Genworth Financial Inc (NYSE:GNW) has been a good play on the housing recovery so far this year. Indeed, the company still trades at a discount to book value, which, excluding accumulated with other comprehensive income, stood at $23.4 per share at the end of the second quarter. Earnings per share are expected to grow 10% this year and on a forward earnings basis, that makes the company one of the cheapest within the life insurance sector, which trades at a forward P/E of around 10, compared to Genworth’s ratio of 9.

Genworth

Genworth is the company’s exposure to international markets

However, what concerns me about Genworth Financial Inc (NYSE:GNW) is the company’s exposure to international markets, the same exposure that prevented the company from following the paths of its peers, MGIC and Radian, during the 2008 crisis.

Genworth’s operations extend to international mortgage insurance, which as I have already mentioned, previously allowed the company to avoid the worst of the U.S. housing crash. Broken down, income from international mortgage insurance is split roughly 50:50 between Australia and Canada, two economies and housing markets that have grown strongly over the past five years. (The company does insure mortgages in other countries but at the end of the second quarter these operations were not profitable.)

International mortgage lending accounted for 60% of Genworth Financial Inc (NYSE:GNW)’s net operating income during the first half of this year. Individually, Canadian mortgage insurance accounted for 24% of overall revenue for the second quarter and Australian insurance accounted for 31% of revenue for the same period.

Unfortunately, these markets could be heading into stormy waters.

Recent data released for the month of June showed that building permits for residential Canadian housing fell 13% month-on-month, while permits for multi-unit dwellings fell 19%. Of even more concern are the figures coming out of large cities, where residential land investments for future building have fallen more than 50% in both Toronto and Vancouver. Unfortunately, home prices are still rising, up 10% this year so far, taking the total rise across Canada to 52% since 2006, despite the global recession. Additionally, personal debt has ballooned to 160% of net income, as a result of the meteoric rise in home prices as consumers rapidly snap up homes that are continually rising in value. The Canadian government has stepped in, placing severe restrictions on mortgages, but prices keep rising sparking concern amongst many analysts, some of whom are now predicting a 25% correction.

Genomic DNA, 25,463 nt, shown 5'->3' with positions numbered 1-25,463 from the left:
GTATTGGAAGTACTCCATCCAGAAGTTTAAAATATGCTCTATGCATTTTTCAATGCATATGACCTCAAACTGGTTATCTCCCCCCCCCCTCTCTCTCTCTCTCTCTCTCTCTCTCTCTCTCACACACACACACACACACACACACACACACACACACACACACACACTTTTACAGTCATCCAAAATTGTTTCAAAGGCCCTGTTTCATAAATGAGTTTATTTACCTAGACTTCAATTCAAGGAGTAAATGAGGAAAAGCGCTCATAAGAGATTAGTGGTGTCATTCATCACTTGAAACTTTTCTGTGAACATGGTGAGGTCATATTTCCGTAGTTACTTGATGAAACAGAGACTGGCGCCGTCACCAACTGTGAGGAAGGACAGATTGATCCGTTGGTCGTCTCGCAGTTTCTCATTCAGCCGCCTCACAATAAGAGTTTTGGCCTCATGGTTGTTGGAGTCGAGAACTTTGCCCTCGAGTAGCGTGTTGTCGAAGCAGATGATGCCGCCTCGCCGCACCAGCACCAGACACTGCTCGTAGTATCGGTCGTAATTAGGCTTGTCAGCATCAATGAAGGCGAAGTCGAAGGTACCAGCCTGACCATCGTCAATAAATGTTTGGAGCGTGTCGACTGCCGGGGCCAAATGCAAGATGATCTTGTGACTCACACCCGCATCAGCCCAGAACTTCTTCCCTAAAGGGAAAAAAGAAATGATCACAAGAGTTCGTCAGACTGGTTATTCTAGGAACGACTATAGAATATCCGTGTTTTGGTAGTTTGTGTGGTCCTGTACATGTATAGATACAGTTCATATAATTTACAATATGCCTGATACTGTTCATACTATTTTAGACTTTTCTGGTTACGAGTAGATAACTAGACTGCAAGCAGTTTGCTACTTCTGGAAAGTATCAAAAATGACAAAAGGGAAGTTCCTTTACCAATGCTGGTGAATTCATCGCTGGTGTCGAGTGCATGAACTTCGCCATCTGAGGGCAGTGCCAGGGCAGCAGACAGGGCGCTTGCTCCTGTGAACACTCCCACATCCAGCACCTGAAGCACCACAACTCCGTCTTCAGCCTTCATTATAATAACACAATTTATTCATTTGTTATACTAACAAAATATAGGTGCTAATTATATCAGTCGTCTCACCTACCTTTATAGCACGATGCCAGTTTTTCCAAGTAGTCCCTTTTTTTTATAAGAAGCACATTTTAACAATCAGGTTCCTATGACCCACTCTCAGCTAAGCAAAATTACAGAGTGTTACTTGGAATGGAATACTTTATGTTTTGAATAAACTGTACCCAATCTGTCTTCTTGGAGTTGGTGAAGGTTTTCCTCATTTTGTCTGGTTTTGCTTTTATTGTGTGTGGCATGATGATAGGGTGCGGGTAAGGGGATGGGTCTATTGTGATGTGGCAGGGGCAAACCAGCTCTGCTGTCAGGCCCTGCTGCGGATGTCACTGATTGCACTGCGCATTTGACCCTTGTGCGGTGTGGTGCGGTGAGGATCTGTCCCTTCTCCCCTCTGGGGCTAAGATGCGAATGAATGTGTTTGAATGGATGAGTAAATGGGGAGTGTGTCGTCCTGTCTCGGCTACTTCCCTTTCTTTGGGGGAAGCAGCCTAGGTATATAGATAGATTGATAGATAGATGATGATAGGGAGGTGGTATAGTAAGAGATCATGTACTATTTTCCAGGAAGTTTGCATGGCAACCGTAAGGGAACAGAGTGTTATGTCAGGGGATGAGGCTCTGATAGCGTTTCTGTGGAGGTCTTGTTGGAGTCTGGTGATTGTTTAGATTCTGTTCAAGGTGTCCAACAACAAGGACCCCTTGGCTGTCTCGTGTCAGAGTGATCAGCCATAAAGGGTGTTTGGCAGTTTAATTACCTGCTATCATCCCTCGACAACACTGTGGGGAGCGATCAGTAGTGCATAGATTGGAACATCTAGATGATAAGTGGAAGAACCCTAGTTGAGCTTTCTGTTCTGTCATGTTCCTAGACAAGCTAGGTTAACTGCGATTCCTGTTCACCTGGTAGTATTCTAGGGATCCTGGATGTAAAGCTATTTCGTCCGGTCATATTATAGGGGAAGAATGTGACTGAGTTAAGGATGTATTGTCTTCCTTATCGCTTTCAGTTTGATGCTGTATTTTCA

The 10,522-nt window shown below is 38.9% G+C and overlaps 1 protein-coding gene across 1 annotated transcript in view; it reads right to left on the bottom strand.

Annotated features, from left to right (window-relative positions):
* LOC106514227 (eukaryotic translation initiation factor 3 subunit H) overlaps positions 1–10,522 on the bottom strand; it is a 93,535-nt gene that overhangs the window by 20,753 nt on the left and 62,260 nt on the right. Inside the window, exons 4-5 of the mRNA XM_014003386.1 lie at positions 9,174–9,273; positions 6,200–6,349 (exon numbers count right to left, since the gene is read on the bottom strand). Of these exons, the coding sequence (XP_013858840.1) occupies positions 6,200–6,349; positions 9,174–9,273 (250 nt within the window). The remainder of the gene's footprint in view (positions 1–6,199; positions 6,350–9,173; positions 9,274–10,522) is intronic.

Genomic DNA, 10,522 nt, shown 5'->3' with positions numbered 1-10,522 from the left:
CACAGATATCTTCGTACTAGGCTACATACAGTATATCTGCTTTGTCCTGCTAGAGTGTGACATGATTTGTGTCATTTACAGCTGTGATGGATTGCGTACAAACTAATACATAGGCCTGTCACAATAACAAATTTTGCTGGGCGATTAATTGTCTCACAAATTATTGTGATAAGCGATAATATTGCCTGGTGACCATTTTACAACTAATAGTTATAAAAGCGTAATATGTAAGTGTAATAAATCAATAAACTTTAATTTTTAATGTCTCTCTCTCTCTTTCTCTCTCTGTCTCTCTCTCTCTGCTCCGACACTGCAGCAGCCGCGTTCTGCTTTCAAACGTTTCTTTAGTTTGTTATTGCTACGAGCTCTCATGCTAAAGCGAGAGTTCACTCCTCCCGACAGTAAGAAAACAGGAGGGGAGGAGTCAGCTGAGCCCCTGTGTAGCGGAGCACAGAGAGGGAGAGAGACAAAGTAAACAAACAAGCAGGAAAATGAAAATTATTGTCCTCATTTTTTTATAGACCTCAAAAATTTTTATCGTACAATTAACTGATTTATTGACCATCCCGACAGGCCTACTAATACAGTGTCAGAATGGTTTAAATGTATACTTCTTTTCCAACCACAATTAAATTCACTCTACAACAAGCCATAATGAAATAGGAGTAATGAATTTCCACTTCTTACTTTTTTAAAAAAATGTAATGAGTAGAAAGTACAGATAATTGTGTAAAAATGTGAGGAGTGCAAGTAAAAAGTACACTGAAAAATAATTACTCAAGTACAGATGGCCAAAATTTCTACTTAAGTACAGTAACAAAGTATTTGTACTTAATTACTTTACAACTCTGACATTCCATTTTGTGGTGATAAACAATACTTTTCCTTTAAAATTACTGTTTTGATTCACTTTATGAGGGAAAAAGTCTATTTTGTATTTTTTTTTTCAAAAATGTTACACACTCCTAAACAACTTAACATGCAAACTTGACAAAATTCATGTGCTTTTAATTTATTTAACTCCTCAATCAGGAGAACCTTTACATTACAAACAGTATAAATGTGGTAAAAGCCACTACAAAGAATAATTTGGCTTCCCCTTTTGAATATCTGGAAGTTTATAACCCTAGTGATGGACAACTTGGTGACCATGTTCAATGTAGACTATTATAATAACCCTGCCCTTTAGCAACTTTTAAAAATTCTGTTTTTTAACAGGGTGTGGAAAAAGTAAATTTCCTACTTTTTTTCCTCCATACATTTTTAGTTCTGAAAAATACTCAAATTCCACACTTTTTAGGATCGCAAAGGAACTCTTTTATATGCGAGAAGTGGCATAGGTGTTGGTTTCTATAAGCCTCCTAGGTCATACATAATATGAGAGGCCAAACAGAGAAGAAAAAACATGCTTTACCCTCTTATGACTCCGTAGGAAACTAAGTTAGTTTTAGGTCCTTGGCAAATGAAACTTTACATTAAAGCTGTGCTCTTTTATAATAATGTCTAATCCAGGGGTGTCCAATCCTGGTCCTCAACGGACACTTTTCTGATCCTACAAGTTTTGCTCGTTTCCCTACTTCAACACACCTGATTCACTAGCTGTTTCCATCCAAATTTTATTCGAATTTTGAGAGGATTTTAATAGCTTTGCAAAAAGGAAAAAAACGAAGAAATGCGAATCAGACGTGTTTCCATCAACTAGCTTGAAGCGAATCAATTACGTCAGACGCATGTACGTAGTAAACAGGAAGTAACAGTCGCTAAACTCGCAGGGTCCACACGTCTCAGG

Elsewhere, there are concerns about the Australian housing market. Home prices in Australia are on average only 1.4% away from the all-time high reached back in 2010. In particular, prices in Melbourne expanded 5% during the second quarter. Meanwhile, mining spending, which has been driving force behind most of the housing boom for the past 5 or so years, is starting to slow, as costs rise and the price of commodities drop. Furthermore, analysts note that the countries retail sector is starting to feel the pinch as retail spending only expanded 0.1% in May – below consensus estimates. Of course, the Australian economy is heavily linked to China and the market is well aware of the uncertainty currently surrounding the Chinese economy.

What is really interesting however, is the recent disposal by the Commonwealth Bank of Australia (ASX:CBA), seemingly distancing itself from the countries property market, by starting the process of selling $20 billion in rights to real estate investment trusts and some wholesale property assets.

Genworth is cheap compared to its peers

All in all Genworth Financial Inc (NYSE:GNW) is cheap compared to its peers and the company has been a good play on the U.S. housing recovery so far this year. However, there are storms brewing within international property markets where Genworth is heavily involved and this could prove to be the company’s Achilles heel.